Editor's note: Jason Falls is the CEO of Social Media Explorer, a social media marketing agency and information products company. He is the co-author of No Bullshit Social Media: The All-Business, No-Hype Guide To Social Media Marketing. Connect with him on Twitter.
(CNN) -- As "faster than real time" technology capable of predicting our every move is discussed at LeWeb in London this week, it seems prudent to ask whether such developments will actually improve our lives.
Always-connected apps and platforms currently have us texting, networking and even talking to Siri while driving. As if that wasn't bad enough, we're unveiling applications that not only know where you are now, but where you're probably going next. They'll also guess what you'll buy while you're there and who you'll most likely be talking to.
Thankfully, our overmedicated and undisciplined youth are predicated to thrive in this information overloaded, attention deficit disordered world, so most don't see any problem with more data, features and apps.
But at some point, someone will have to draw the line. Unfortunately, if we don't start paying attention to the social and legal implications of this technology, that duty will fall to the government. And who thinks that will work out well?
As Jeremiah Owyang of digital advisory firm Altimeter Group wrote recently, store clerks could soon be using facial recognition and online influence scores to help them prioritize who needs help.
But tell a politician that his or her score on Klout, the social media influence ranking website, may prioritize the attention they get from a voter -- or even the level of service they receive from a bartender -- and let's see how many injunctions get filed by the end of happy hour.
Fast-forward to the anticipatory software of the future. I imagine someone is already building an app that scrapes location-based data to tell marketers where you'll eat next and who will be with you. I don't think this exists yet, but the brilliant brains behind today's start-ups will come up with it soon enough.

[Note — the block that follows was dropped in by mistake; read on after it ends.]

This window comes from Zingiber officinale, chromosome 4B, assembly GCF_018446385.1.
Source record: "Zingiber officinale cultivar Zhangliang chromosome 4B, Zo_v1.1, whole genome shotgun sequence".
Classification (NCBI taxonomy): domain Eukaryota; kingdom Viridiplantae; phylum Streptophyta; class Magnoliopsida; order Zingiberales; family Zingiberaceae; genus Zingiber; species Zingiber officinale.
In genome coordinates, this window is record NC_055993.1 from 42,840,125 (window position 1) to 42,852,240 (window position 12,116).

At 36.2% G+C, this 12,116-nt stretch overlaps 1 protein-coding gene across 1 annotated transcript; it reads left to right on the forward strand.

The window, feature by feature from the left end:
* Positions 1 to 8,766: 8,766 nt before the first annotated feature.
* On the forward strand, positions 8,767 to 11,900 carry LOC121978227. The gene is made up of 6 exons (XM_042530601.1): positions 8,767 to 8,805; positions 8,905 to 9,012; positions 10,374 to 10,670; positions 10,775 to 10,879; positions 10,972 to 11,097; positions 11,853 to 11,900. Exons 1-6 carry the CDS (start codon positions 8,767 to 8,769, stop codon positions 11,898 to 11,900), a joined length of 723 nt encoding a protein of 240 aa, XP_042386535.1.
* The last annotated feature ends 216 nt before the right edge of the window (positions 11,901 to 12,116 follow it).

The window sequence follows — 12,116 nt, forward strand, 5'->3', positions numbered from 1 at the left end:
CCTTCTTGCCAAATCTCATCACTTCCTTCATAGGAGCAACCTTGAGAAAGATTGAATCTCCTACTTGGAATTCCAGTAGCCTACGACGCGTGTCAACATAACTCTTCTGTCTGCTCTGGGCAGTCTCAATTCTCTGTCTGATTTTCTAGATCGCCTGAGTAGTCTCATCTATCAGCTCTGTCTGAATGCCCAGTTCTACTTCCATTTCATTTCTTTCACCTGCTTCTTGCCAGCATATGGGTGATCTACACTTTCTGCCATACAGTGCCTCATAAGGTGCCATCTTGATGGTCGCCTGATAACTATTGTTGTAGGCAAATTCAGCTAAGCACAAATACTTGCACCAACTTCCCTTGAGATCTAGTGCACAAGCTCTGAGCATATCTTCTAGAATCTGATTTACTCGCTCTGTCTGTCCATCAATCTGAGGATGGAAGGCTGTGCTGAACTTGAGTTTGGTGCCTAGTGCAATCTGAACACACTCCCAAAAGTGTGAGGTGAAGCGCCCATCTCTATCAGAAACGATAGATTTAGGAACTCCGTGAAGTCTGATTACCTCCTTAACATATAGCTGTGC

At what point does this real-time and "faster than real time" push become creepy? And when it does, who will step in to say: "Okay, let's not get carried away?"
It will probably happen in Europe before it does in the United States, where lax privacy regulations reign. But shouldn't it be tackled sooner rather than leaving it until it triggers a heavy-handed response.
If it's left to parliament in the UK, Congress in the U.S. or legislators in other countries -- democratic or not -- then we are setting ourselves up for disappointment.
Whenever preferential treatment to one set of people, governments usually intervene. But surely playing favorites with race, sex, and religion is a far cry from the marketing segmentation delivered by "faster than real time" technology? Or is it?
The real-time technology of today is already frightening for some, although it is becoming less so as the over sharing of personal data becomes culturally more acceptable. But this notion of "faster-than-real-time," while fascinating, may predict a much darker, more Orwellian future.
Tread softly LeWeb. We don't want you to get carried away.
The opinions expressed in this commentary are solely those of Jason Falls.